We have here but five loaves - These loaves were in the possession of a lad, or young man, who was with them, and were made of barley, John 6:9
It is possible that this lad was one in attendance on the apostles to carry their food, but it is most probable he was one who had provision to sell among the multitude. Barley was a cheap kind of food, scarcely one-third the value of wheat, and was much used by poor people. A considerable part of the food of the people in that region was probably fish, as they lived on the borders of a lake that abounded in fish.
And he commanded the multitude to sit down - In the original it is “to recline” on the grass, or to lie as they did at their meals.
The Jews never sat, as we do, at meals, but reclined or lay at length. See the notes at Matthew 23:6. Mark and Luke add that they reclined in companies, by hundreds and by fifties.
And looking up to heaven, he blessed - Luke adds, he blessed “them;” that is, the loaves. The word “to bless” means, often, to give thanks; sometimes to pray for a blessing; that is, to pray for the divine favor and friendship; to pray that what we do may meet his approbation. In seeking a blessing on our food, it means that we pray that it may be made nourishing to our bodies; that we may have proper gratitude to God, the giver, for providing for our wants; and that we may remember the Creator while we partake the bounties of his providence. Our Saviour always sought a blessing on his food. In this he was an example for us. What he did we should do. It is right thus to seek the blessing of God. He provides for us; he daily opens his hand and satisfies our wants, and it is proper that we should render suitable acknowledgments for his goodness.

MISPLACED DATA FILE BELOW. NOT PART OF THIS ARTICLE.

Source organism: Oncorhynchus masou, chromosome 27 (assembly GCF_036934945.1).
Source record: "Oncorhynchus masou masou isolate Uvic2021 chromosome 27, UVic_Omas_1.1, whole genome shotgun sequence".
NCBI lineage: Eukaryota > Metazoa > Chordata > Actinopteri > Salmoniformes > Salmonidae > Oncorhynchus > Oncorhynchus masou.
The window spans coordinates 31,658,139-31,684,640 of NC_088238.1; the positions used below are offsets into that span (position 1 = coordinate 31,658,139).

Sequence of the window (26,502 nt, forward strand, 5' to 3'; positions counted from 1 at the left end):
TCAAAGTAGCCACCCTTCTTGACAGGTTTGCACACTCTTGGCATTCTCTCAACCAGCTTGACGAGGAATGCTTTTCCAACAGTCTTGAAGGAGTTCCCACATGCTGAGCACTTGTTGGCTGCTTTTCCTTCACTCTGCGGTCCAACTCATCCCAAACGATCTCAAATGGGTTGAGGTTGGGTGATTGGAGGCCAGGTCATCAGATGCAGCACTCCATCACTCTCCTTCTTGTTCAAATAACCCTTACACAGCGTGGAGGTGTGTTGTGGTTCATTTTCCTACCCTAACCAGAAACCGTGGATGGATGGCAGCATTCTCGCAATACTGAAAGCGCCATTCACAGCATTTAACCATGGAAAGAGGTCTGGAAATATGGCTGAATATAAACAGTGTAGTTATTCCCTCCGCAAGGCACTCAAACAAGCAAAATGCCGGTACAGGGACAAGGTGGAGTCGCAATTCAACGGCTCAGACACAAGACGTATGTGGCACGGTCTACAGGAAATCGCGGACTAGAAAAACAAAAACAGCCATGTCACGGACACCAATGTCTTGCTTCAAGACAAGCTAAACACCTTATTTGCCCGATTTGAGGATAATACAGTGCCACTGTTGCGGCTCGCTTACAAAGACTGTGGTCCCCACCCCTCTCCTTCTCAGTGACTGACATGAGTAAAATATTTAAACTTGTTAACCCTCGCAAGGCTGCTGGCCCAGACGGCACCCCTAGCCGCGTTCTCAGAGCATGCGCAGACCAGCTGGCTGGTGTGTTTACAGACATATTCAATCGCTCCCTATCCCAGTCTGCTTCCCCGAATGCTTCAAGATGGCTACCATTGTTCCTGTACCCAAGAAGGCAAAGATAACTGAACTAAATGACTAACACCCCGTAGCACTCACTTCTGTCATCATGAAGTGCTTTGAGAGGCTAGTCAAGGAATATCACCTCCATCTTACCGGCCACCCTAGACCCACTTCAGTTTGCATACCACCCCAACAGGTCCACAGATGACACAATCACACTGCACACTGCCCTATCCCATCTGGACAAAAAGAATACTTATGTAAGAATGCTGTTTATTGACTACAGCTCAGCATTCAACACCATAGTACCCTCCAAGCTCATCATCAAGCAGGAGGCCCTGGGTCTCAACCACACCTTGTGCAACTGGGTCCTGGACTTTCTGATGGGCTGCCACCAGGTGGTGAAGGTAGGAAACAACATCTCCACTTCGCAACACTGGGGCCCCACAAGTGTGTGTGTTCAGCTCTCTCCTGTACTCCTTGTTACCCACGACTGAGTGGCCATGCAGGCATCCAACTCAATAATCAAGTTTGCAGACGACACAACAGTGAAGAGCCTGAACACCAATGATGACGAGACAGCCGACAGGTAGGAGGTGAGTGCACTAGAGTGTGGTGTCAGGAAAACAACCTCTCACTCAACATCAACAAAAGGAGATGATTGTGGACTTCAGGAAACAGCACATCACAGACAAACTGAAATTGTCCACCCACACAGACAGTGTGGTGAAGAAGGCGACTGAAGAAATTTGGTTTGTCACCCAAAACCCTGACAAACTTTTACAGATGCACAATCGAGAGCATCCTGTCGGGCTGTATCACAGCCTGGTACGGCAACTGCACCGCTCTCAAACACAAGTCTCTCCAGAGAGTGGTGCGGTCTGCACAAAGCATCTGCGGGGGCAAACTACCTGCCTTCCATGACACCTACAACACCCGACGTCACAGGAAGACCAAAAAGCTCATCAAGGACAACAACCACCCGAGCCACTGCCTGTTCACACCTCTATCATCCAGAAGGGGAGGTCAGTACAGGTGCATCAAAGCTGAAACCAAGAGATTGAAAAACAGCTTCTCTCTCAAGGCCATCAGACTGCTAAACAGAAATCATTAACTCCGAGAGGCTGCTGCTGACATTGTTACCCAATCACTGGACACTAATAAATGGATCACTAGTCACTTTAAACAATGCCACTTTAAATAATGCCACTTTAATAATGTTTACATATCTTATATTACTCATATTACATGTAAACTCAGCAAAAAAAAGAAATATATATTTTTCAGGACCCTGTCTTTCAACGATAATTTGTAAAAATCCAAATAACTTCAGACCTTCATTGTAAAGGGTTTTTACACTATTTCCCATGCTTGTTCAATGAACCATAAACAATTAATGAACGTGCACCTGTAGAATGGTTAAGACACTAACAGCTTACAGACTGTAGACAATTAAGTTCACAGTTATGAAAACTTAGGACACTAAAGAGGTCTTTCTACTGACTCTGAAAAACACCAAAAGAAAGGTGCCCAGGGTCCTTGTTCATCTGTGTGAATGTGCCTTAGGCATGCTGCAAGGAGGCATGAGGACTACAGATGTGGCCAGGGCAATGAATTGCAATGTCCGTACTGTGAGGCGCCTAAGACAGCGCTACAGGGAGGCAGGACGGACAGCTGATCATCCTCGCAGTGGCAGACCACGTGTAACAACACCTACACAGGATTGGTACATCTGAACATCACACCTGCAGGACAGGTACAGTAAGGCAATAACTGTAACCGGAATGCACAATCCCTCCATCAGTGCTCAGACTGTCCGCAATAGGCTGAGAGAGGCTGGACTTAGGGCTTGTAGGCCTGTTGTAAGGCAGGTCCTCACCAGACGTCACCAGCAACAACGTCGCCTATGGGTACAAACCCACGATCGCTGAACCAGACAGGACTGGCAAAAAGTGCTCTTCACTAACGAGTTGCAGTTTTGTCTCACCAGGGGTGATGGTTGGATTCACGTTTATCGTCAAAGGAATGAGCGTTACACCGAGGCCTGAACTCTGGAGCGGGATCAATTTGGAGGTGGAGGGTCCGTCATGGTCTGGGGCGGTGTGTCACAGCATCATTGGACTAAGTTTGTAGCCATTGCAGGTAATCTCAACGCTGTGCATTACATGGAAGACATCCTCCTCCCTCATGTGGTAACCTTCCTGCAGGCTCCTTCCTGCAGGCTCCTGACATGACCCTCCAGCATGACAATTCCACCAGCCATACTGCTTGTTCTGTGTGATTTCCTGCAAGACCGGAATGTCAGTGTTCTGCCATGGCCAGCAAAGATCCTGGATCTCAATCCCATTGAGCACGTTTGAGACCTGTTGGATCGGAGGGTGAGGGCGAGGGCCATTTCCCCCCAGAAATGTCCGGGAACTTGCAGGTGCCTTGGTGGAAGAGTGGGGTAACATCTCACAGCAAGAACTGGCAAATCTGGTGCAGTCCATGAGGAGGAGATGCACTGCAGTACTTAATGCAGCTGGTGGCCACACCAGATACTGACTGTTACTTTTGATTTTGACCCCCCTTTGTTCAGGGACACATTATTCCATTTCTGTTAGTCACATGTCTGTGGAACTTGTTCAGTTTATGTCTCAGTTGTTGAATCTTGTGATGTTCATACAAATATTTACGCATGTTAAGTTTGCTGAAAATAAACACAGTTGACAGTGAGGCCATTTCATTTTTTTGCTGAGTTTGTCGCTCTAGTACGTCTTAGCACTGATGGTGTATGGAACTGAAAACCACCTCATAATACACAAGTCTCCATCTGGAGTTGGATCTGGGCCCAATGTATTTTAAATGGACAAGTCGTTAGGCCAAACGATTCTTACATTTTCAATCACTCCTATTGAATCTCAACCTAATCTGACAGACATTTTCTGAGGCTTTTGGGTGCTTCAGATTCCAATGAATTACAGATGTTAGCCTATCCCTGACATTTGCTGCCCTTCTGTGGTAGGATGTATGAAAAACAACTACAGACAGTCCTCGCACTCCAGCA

The custom among the Jews was universal. The form of prayer which they used in the time of Christ has been preserved by their writers, the Talmudists. It is this: “Blessed be thou, O Lord our God, the King of the world, who hast produced this food and this drink from the earth and the vine.”
And brake - The loaves of bread, among the Jews, were made thin and brittle, and were therefore broken and not cut.
And they did all eat, and were filled - This was an undoubted miracle.
The quantity must have been greatly increased to have supplied so many. He that could increase that small quantity so much had the power of creation; and he that could do that could create the world out of nothing, and had no less than divine power.
Twelve baskets full - The size of these baskets is unknown. They were probably such as travelers carried their provisions in. They were used commonly by the Jews in their journeys. In traveling among the Gentiles or Samaritans, a Jew could expect little hospitality. There were not, as now, public houses for the entertainment of strangers. At great distances there were caravansaries, but they were intended chiefly as lodging-places for the night, and not to provide food for travelers. Hence, in journeying among strangers or in deserts, they carried baskets of provisions, and this is the reason why they were furnished with them here. It is probable that each of the apostles had one, and they were all filled. John John 6:12 says that Jesus directed them to gather up these fragments, that nothing might be lost - an example of economy. God creates all food; it has, therefore, a kind of sacredness; it is all needed by some person or other, and none should be lost.